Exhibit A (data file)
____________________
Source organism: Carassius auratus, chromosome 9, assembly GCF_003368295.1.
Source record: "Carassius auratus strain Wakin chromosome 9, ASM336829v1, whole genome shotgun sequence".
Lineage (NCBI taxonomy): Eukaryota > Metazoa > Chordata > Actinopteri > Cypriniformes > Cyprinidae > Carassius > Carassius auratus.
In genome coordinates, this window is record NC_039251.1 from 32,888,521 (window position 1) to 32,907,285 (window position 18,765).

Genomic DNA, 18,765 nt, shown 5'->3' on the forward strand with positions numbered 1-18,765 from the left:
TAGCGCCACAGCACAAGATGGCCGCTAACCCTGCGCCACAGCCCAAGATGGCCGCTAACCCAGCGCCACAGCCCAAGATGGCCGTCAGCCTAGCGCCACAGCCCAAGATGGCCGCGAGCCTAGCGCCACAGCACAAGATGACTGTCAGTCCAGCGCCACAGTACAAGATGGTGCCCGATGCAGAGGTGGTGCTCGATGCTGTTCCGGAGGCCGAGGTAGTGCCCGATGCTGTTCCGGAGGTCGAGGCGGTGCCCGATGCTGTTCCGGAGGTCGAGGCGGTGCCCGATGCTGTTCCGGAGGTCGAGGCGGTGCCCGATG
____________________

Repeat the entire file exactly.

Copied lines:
Source organism: Carassius auratus, chromosome 9, assembly GCF_003368295.1.
Source record: "Carassius auratus strain Wakin chromosome 9, ASM336829v1, whole genome shotgun sequence".
Lineage (NCBI taxonomy): Eukaryota > Metazoa > Chordata > Actinopteri > Cypriniformes > Cyprinidae > Carassius > Carassius auratus.
In genome coordinates, this window is record NC_039251.1 from 32,888,521 (window position 1) to 32,907,285 (window position 18,765).

Genomic DNA, 18,765 nt, shown 5'->3' on the forward strand with positions numbered 1-18,765 from the left:
TAGCGCCACAGCACAAGATGGCCGCTAACCCTGCGCCACAGCCCAAGATGGCCGCTAACCCAGCGCCACAGCCCAAGATGGCCGTCAGCCTAGCGCCACAGCCCAAGATGGCCGCGAGCCTAGCGCCACAGCACAAGATGACTGTCAGTCCAGCGCCACAGTACAAGATGGTGCCCGATGCAGAGGTGGTGCTCGATGCTGTTCCGGAGGCCGAGGTAGTGCCCGATGCTGTTCCGGAGGTCGAGGCGGTGCCCGATGCTGTTCCGGAGGTCGAGGCGGTGCCCGATGCTGTTCCGGAGGTCGAGGCGGTGCCCGATG